A new Starz series, "Becoming Elizabeth," dramatizes the future queen's controversial relationship with her much-older stepfather, Thomas Seymour

Li Shiu Tong and Magnus Hirschfeld at the 1932 conference for the World League for Sexual Reform

LGBTQ+ Pride

The Gay Asian Activist Whose Theories on Sexuality Were Decades Ahead of Their Time

In the 1930s, Li Shiu Tong's boyfriend, Magnus Hirschfeld, was a prominent defender of gay people. But Li's own research has long been overlooked

“Once upon a time, there was a piece of wood.” An Italian tradition, epitomized by the fictional Geppetto, continues at Bartolucci’s shop in Florence.

The Real Story of Pinocchio Tells No Lies

Forget what you know from the cartoon. The 19th-century story, now in a new translation, was a rallying cry for universal education and Italian nationhood

The first two panels of "Nazi Death Parade," a six-panel comic depicting the mass murder of Jews at a Nazi concentration camp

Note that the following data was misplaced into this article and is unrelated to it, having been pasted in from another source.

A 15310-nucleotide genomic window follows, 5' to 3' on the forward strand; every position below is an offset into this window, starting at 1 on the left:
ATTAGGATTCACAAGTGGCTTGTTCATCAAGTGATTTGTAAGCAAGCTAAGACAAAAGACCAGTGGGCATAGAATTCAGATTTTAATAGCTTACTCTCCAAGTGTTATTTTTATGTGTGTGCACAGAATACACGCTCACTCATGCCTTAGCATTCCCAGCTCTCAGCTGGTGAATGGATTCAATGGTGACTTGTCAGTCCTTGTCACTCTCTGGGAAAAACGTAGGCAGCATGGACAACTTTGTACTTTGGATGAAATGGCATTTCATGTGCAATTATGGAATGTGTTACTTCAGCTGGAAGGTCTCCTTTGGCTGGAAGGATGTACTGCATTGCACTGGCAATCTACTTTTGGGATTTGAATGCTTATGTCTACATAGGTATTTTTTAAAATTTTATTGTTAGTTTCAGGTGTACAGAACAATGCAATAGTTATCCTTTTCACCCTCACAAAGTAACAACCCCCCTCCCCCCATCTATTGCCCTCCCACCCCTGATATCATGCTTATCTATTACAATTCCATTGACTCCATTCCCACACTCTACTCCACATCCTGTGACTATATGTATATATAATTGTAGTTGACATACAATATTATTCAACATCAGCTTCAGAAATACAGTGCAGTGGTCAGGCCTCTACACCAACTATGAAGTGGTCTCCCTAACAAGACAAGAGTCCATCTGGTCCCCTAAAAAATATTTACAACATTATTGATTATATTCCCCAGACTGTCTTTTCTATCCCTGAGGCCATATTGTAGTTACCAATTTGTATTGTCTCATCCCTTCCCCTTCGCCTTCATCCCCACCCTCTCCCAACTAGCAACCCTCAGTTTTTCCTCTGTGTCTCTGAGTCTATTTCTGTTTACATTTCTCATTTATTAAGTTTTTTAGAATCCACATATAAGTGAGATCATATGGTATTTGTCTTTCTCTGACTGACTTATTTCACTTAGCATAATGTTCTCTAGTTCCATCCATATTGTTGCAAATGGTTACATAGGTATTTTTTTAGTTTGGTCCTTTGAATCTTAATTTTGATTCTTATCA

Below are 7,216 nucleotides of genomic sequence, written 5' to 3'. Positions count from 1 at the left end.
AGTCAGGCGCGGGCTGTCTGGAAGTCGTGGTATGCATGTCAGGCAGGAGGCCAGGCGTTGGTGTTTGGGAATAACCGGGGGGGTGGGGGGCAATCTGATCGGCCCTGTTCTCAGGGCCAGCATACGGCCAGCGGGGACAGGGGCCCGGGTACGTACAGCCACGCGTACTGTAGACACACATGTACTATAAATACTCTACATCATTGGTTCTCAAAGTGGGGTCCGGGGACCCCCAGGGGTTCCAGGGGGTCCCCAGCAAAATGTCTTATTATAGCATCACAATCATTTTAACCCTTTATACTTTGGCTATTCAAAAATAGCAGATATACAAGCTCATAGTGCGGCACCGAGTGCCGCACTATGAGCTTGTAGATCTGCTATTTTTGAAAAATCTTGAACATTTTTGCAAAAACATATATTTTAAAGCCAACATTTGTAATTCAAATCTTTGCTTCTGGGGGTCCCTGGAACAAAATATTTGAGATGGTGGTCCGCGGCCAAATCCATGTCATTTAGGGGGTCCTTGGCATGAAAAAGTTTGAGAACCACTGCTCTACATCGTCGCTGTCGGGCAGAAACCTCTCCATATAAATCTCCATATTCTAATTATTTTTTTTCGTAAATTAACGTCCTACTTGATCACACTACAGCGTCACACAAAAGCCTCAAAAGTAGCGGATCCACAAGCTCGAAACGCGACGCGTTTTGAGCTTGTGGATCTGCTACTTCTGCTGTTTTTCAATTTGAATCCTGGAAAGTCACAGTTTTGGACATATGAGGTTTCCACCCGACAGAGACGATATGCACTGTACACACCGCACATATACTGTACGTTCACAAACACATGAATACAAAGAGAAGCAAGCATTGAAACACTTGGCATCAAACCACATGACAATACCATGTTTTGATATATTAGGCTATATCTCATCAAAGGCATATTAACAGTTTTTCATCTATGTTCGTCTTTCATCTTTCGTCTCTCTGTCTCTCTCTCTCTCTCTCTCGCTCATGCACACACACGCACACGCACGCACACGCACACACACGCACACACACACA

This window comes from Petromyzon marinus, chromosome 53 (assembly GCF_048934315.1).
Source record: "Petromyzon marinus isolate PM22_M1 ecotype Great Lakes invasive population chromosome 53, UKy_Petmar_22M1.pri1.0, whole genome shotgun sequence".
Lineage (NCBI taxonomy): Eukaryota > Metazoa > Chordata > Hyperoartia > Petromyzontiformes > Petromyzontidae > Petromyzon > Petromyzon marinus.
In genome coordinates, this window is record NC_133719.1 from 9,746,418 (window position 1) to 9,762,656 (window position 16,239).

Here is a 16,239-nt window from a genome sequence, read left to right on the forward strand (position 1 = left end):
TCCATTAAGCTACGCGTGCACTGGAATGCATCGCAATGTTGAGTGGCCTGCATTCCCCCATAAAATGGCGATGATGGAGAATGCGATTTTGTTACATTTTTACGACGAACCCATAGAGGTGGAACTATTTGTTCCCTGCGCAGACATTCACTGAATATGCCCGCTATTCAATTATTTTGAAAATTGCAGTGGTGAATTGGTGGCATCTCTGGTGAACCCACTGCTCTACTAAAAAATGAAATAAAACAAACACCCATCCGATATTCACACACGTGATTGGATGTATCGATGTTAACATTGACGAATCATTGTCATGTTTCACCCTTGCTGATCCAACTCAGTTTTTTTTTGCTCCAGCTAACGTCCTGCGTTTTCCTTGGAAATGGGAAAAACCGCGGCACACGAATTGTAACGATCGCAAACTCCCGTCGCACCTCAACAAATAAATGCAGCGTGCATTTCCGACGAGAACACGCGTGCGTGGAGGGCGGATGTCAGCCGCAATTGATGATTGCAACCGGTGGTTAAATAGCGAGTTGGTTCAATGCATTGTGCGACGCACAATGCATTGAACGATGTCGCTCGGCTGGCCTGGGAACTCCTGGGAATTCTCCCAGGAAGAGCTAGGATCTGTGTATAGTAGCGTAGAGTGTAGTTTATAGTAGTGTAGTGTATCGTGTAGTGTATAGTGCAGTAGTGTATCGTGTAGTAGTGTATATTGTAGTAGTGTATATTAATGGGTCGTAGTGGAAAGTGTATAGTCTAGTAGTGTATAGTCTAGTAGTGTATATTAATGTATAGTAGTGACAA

The Holocaust-Era Comic That Brought Americans Into the Nazi Gas Chambers

In early 1945, a six-panel comic in a U.S. pamphlet offered a visceral depiction of the Third Reich's killing machine

On the island of Dejima, European traders could interact with the Japanese, but with a few (carefully escorted) exceptions, they were barred from continuing on to mainland Japan.

The Wild West Outpost of Japan's Isolationist Era

For two centuries, an extreme protectionist policy barred foreigners from setting foot in Japan—except for one tiny island

Visitors lay wreaths at the “Square of Nations,” a memorial site at the former Flossenbürg concentration camp’s crematorium, on April 24, 2022.

History of Now

At a Former Concentration Camp, Holocaust Survivors Draw Parallels Between Nazi and Russian Rhetoric

Speakers at a ceremony marking the liberation of Flossenbürg condemned Russian President Vladimir Putin’s claims of demilitarizing and de-Nazifying Ukraine

NATO troops from a battalion based in Fort Hood, Texas, train in Germany in September 1983, two months before the Able Archer 83 drill.

The 1983 Military Drill That Nearly Sparked Nuclear War With the Soviets